Guns forbidden in the hospital - no kidding.
- Hospital is a great place to go for a full-immersion linguistic experience. The Lebanese discuss literature in French and business in English, but for the murky ins and outs of corporeal function and dysfunction, only earthy, forthright Lebanese dialect really cuts the mustard, even at Hôtel Dieu de France. So if you’re serious about learning spoken Arabic, consider a short stay on the ward.
- Humour and familiarity are never out of place. “Shou, tu as trop mal?” (What’s up, are you in too much pain?) the resident doctor asks me as I writhe in agony in the delivery suite. “What’s too much?” I gasp, and muster a shrug as there’s obviously nothing more they can do about it. “C’est comme si tu allais accoucher,” he comments blithely (It’s as if you were gonna give birth). I have to smile through the pain. Incidentally he calls his professor the doctor “vous” whereas I, a patient he has never seen before, get the familiar “tu” form.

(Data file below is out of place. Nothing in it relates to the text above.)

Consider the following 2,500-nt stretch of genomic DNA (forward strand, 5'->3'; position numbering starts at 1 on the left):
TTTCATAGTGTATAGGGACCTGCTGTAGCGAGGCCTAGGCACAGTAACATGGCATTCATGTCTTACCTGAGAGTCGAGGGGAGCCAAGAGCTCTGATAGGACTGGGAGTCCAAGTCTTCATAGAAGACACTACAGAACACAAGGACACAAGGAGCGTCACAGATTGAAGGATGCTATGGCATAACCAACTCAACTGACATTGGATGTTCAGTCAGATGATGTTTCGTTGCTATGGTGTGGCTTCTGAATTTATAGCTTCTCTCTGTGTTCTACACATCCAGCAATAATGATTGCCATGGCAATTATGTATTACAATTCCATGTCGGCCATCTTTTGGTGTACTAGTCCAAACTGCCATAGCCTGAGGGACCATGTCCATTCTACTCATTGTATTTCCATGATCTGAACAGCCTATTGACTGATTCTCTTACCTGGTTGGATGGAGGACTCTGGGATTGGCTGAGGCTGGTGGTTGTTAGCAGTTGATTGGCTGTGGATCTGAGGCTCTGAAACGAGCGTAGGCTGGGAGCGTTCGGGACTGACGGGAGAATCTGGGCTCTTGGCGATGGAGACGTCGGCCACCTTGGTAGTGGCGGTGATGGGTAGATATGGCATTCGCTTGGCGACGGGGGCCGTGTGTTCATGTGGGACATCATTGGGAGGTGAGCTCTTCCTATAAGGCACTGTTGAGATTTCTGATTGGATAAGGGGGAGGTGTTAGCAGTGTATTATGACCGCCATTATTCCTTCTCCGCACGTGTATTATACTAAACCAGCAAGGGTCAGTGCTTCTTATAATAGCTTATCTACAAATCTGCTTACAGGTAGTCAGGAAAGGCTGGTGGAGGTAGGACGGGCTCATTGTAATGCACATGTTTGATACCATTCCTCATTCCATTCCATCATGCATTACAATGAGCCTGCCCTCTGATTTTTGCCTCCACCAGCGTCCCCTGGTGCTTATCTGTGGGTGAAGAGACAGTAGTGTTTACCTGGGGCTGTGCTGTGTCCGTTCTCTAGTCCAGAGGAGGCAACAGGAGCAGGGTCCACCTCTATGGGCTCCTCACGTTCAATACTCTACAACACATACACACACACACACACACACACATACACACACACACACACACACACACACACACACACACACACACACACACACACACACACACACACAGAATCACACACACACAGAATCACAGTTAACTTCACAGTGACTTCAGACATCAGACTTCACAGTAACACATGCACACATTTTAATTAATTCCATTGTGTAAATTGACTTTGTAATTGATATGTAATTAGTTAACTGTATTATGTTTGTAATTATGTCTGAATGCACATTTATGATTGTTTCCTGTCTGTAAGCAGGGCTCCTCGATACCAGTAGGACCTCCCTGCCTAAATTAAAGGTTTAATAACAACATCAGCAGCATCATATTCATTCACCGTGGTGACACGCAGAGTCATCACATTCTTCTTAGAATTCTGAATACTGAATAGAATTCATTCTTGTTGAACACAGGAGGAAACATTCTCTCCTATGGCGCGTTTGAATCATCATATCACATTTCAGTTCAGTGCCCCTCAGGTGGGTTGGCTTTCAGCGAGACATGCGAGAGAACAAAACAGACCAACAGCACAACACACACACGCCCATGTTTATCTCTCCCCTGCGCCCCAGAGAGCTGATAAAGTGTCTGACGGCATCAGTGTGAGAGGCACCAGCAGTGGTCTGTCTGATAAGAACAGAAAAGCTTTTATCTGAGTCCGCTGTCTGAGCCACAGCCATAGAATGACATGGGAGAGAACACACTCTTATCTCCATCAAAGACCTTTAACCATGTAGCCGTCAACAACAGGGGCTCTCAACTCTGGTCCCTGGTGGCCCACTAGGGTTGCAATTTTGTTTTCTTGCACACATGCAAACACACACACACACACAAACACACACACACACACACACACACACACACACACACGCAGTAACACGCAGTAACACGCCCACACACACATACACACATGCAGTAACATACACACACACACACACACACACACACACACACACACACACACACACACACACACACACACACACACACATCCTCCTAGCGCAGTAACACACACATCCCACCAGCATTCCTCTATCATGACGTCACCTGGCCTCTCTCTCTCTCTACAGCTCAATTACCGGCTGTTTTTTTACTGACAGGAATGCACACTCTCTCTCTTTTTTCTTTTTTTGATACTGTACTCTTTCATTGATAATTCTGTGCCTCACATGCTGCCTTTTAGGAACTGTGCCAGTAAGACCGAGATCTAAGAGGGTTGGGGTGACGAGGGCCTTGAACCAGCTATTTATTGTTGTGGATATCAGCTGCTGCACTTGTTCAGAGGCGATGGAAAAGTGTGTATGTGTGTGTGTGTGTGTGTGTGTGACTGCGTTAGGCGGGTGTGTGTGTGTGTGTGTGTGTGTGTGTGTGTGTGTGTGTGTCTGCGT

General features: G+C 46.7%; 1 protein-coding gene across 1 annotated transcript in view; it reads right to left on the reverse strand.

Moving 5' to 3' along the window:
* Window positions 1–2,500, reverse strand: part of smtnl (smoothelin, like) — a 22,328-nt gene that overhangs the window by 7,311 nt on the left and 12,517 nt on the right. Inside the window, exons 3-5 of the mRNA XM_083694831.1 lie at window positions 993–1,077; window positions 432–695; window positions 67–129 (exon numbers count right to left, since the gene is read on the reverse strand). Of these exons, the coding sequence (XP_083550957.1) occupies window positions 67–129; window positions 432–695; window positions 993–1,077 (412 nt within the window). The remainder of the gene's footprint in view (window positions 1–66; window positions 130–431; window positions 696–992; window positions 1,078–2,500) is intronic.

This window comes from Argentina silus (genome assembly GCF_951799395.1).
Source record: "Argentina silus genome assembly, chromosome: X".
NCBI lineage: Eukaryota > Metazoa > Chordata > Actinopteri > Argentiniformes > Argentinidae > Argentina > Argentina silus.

- You are not allowed to take guns to hospital. No, really. You have to leave them at home, ok? Those are the rules.
- Family – well, do I ever post without mentioning family? – family should always be there for you, especially when you are waiting for an operation…including both sets of grandparents and your teenage siblings, so they can keep sneaking back into the hospital room every time the nurse turns her back.
- Dangly earrings and wedge sandals are the perfect accessories to liven up an anaesthetist’s white coat. Just don’t toss your peroxide hair too hard as the epidural needle goes in – maybe that’s why it didn’t work on one side?